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Research has highlighted the importance of recovery as defined by the
service user, and suggests a link to negative emotion, although little is
known about the role of negative emotion in predicting subjective
To investigate longitudinal predictors of variability in recovery scores
with a focus on the role of negative emotion.
Participants (n=110) with experience of psychosis
completed measures of psychiatric symptoms, social functioning,
subjective recovery, depression, hopelessness and self-esteem at baseline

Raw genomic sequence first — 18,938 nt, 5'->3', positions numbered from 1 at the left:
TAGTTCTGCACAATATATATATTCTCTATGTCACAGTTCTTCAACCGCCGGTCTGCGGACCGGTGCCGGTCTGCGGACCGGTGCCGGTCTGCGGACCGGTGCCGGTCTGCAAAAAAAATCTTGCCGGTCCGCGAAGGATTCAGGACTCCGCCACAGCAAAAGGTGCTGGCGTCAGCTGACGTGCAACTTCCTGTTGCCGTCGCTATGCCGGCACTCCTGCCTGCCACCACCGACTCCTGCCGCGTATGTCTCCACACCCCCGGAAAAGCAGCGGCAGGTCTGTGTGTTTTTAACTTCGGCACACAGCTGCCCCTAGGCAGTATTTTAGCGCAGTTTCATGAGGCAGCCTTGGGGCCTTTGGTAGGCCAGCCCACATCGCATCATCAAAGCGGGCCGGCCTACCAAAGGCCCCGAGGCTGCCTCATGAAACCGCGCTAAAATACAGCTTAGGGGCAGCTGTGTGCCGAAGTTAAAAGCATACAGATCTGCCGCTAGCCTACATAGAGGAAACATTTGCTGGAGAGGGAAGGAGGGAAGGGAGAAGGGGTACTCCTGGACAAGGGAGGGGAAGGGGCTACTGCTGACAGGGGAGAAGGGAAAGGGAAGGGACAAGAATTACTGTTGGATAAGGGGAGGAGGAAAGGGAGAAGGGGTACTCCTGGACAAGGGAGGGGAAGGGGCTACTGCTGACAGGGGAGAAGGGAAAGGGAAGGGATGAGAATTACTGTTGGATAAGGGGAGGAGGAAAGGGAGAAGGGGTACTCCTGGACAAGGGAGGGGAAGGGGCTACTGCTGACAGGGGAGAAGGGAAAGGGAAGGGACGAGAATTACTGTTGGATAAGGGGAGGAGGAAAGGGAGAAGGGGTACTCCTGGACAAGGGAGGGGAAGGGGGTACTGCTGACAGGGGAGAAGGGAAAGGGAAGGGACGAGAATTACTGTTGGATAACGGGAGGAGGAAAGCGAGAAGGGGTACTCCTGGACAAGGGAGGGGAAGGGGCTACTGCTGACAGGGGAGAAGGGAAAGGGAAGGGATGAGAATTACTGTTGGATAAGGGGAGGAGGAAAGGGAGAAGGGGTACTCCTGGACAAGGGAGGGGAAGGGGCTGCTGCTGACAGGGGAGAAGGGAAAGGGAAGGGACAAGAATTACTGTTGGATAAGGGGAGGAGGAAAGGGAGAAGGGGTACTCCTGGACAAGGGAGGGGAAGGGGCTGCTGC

and 6 months later. Path analysis was used to examine predictive factors
for recovery and negative emotion.
Subjective recovery scores were predicted by negative emotion, positive
self-esteem and hopelessness, and to a lesser extent by symptoms and
functioning. Current recovery score was not predicted by past recovery
score after accounting for past symptoms, current hopelessness and
current positive self-esteem.
Psychosocial factors and negative emotion appear to be the strongest
longitudinal predictors of variation in subjective recovery, rather than
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